The Taliban has maintained its scale of violent attacks, including directly targeting US interests, as evidenced in the recent suicide bombing outside a hospital building near the Bagram US military base. The attack led to the US momentarily pausing the talks with the Taliban in Doha, and a furious Zalmay Khalilzad, US special representative for Afghanistan peace talks, tweeting, “When I met the Talibs today, I expressed outrage about yesterday’s attack on Bagram, which recklessly killed two and wounded dozens of civilians. #Taliban must show they are willing & able to respond to Afghan desire for peace”. The Taliban did not appear to take the US anger too seriously, though, and launched a series of attacks since then, including the most recent ones in Kunduz, Balkh and Takhar provinces on New Year’s eve in which at least 28 Afghan troops were killed.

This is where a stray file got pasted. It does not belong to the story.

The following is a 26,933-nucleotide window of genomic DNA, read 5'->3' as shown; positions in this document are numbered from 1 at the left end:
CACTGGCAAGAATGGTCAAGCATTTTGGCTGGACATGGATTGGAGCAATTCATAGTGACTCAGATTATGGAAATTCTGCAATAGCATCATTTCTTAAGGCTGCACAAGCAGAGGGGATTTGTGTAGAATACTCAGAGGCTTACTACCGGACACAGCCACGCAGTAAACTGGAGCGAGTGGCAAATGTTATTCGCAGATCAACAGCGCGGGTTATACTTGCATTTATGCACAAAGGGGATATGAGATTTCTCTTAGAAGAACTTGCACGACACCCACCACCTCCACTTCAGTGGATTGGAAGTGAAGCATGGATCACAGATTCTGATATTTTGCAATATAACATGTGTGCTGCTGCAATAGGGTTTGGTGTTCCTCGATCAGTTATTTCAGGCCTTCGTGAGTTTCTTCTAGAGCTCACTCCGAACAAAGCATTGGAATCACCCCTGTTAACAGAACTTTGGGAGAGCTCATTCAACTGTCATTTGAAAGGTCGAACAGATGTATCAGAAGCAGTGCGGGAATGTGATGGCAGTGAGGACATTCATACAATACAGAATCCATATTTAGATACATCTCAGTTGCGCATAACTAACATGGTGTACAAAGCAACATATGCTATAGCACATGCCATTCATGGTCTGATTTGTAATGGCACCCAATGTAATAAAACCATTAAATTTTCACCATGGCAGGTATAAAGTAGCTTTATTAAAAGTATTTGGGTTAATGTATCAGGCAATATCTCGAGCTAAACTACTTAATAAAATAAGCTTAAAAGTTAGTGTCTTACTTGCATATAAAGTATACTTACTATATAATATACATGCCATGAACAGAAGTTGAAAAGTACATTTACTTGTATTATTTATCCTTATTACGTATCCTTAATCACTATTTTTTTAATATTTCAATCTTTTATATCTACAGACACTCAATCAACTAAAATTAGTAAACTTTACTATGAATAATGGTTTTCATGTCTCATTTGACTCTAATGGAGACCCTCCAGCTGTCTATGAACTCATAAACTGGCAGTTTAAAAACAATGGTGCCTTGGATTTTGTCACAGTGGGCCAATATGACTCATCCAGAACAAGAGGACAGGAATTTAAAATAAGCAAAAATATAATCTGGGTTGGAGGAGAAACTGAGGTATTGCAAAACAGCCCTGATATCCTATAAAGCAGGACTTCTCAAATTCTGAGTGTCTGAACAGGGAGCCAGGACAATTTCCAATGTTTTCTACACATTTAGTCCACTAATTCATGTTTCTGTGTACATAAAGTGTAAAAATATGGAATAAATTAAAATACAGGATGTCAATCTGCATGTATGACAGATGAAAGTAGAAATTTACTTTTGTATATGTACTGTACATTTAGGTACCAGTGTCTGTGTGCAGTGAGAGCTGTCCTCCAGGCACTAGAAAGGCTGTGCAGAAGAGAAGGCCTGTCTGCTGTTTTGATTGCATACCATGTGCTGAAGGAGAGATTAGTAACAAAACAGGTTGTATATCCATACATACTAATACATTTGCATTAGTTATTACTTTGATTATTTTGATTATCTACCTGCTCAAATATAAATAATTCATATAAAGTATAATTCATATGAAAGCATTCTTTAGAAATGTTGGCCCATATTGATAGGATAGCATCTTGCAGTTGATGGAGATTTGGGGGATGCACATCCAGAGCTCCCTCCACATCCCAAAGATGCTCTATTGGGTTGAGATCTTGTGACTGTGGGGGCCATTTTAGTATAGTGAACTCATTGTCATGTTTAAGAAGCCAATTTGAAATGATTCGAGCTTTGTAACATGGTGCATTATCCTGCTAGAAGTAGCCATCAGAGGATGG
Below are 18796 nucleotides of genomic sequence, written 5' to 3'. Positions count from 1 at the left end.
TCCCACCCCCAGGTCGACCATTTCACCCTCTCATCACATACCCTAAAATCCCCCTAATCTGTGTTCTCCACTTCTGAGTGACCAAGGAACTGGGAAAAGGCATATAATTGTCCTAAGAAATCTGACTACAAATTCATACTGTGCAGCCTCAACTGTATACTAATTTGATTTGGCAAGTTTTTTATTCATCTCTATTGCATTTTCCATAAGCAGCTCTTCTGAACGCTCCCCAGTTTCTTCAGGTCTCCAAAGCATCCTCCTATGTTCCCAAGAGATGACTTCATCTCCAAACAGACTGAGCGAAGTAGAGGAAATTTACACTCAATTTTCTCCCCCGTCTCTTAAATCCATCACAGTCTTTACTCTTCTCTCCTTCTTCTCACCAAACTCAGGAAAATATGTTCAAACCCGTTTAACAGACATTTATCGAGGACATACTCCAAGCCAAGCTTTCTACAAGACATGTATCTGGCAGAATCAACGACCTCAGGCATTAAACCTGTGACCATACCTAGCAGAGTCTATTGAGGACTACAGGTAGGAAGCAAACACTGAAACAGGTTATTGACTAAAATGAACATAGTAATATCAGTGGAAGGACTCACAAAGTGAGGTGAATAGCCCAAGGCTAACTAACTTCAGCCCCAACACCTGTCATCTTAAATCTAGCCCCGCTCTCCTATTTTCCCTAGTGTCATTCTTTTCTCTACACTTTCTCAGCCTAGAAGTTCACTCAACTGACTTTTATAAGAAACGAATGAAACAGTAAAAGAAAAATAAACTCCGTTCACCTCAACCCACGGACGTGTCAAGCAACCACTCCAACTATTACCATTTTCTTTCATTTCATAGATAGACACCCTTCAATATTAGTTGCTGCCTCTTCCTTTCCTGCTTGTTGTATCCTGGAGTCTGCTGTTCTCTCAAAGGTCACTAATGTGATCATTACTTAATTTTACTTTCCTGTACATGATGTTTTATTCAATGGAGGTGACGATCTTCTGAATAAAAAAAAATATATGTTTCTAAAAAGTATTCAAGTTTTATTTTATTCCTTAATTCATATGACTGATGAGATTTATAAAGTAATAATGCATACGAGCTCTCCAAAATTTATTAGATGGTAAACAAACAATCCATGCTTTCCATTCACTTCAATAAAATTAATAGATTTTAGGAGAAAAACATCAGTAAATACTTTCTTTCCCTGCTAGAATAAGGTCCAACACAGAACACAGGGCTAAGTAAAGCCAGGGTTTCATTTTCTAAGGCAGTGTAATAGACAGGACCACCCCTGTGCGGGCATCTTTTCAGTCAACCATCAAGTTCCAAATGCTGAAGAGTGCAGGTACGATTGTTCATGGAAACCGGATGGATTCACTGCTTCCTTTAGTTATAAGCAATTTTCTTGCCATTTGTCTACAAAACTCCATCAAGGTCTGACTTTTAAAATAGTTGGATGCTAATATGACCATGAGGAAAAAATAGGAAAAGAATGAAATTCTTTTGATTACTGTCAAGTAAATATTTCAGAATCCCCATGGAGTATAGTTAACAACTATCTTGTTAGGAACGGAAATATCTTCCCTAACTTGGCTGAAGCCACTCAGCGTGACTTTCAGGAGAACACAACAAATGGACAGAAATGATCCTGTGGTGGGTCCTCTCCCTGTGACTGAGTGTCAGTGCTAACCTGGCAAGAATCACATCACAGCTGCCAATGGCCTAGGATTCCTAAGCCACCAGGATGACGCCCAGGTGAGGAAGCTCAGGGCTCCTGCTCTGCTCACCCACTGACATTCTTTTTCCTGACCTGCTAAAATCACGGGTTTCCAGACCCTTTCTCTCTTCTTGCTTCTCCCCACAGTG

Pakistan’s role in the violence being showered by the Taliban upon Afghanistan in recent weeks has not been adequately addressed by the US. As the former senior Pakistani diplomat Touqir Hussain put it, “Pakistan may not have been a party to the Afghan conflict but it has been a part of it. It may not have been part of America’s failure but has certainly been part of the Taliban’s success. This would make Pakistan neither an impartial observer of the war nor an honest peace broker. Pakistan is invested in the future of the conflict and, for better or worse, its conduct matters. Pakistan must think about it carefully. We are not in the 1990s, when Pakistan had the field clear to it after the Soviet withdrawal, and Afghanistan was largely a foreign policy challenge. At long last, Pakistan had a government in Kabul that was friendly. But consider the cost of securing this and what followed; both Pakistan and Afghanistan ended up playing havoc with each other, becoming tributaries and confluences of extremist influences that have radiated well beyond the region. It is not just the US that has failed in Afghanistan”.